Matthew Hay MB CM (Hons) MD Edinburgh
1855 - 1932
Matthew Hay may have become the ‘best known medical man in the Kingdom’ but when he was young on one or two occasions his career could have taken a different direction. He was born in Slamannan in Stirlingshire into a coal mining owning family. When Matthew was still at University his father bought an iron foundry and Matthew considered leaving his medical studies to work in the family business, designing improvements to the coal and iron industries. However Matthew Hay continued his medical career working in Materia Medica in Edinburgh and studying in Europe.
His next life changing decision occurred when he was appointed to the Chair of Pharmacology and Therapeutics in Johns Hopkins University, Baltimore. William Osler, whom Hay had met in Berlin had become Professor of Medicine at this American University but Matthew Hay declined the position and instead took the Chair of Medical Logic and Jurisprudence in Aberdeen. Here he spent the rest of his life working to improve conditions in the North East of Scotland. He was Medical Officer of Health for 35 years and was a pioneer of the Joint Hospital Scheme, bringing all the hospitals on to one site at Foresterhill.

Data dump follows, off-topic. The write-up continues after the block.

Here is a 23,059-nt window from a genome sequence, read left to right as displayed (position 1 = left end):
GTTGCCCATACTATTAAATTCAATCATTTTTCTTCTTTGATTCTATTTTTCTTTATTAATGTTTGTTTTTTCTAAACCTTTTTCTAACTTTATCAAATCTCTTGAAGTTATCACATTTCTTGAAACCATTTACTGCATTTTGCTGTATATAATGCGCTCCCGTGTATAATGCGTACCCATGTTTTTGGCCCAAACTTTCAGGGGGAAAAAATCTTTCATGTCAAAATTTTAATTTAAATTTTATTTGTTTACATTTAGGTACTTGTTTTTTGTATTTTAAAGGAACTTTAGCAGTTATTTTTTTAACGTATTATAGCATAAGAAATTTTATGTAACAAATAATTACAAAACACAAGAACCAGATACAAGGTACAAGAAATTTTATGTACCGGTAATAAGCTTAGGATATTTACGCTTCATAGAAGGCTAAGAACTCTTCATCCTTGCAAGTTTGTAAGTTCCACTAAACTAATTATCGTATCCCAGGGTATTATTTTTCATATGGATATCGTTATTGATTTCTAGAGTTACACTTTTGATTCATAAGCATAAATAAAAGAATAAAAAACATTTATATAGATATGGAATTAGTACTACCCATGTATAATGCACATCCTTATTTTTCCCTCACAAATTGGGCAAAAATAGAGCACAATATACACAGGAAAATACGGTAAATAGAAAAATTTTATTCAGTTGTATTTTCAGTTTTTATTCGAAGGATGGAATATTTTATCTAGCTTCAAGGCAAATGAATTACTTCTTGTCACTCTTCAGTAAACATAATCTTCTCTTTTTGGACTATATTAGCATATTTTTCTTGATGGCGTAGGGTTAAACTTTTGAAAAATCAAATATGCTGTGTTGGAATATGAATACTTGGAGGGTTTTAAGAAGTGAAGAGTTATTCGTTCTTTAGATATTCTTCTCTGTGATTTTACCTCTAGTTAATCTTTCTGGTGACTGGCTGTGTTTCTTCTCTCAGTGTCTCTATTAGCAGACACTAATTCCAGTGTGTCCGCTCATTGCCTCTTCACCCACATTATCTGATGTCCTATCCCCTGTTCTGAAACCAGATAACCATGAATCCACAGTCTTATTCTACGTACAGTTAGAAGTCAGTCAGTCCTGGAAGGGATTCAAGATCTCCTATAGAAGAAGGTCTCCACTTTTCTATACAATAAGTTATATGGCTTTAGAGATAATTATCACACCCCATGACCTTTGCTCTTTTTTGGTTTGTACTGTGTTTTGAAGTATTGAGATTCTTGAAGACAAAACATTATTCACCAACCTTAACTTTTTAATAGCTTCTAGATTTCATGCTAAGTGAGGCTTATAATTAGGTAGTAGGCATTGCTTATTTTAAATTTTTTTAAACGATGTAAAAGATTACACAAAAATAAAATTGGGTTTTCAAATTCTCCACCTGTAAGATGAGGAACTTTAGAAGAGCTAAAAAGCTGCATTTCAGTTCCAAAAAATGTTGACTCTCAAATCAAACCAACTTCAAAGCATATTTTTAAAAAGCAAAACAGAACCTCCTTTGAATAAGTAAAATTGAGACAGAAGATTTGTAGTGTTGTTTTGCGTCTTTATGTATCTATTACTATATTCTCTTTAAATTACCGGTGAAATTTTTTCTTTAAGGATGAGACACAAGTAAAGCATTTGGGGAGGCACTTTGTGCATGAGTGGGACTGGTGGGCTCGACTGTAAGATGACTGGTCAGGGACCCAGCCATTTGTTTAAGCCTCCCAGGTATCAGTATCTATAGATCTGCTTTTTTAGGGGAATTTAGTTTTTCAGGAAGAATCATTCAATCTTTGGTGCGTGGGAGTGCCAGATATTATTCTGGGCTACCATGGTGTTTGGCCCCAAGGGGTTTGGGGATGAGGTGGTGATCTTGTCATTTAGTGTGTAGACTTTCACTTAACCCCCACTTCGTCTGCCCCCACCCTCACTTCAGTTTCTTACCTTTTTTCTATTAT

After the sudden death of Professor Alexander Dyce Davidson in 1886, Matthew Hay was asked to lecture in Materia Medica and the Medico-Chirurgical Society holds his lecture notes. Our librarian, Hilary Hinton’s great grandfather came from Slamannan and worked in Camelon iron foundry. He may have known the Hay family.
Matthew Hay was a kind, generous man, interested in the welfare of everyone he met. An example of his generosity hangs on the wall in the West Kirk of St Nicholas. A pewter alms dish was used before the fire of 1874 and then went into private possession. In 1927 it was bought and restored by Professor Matthew Hay.
Matthew Hay's gravestone in Camelon Cemetery, Falkirk.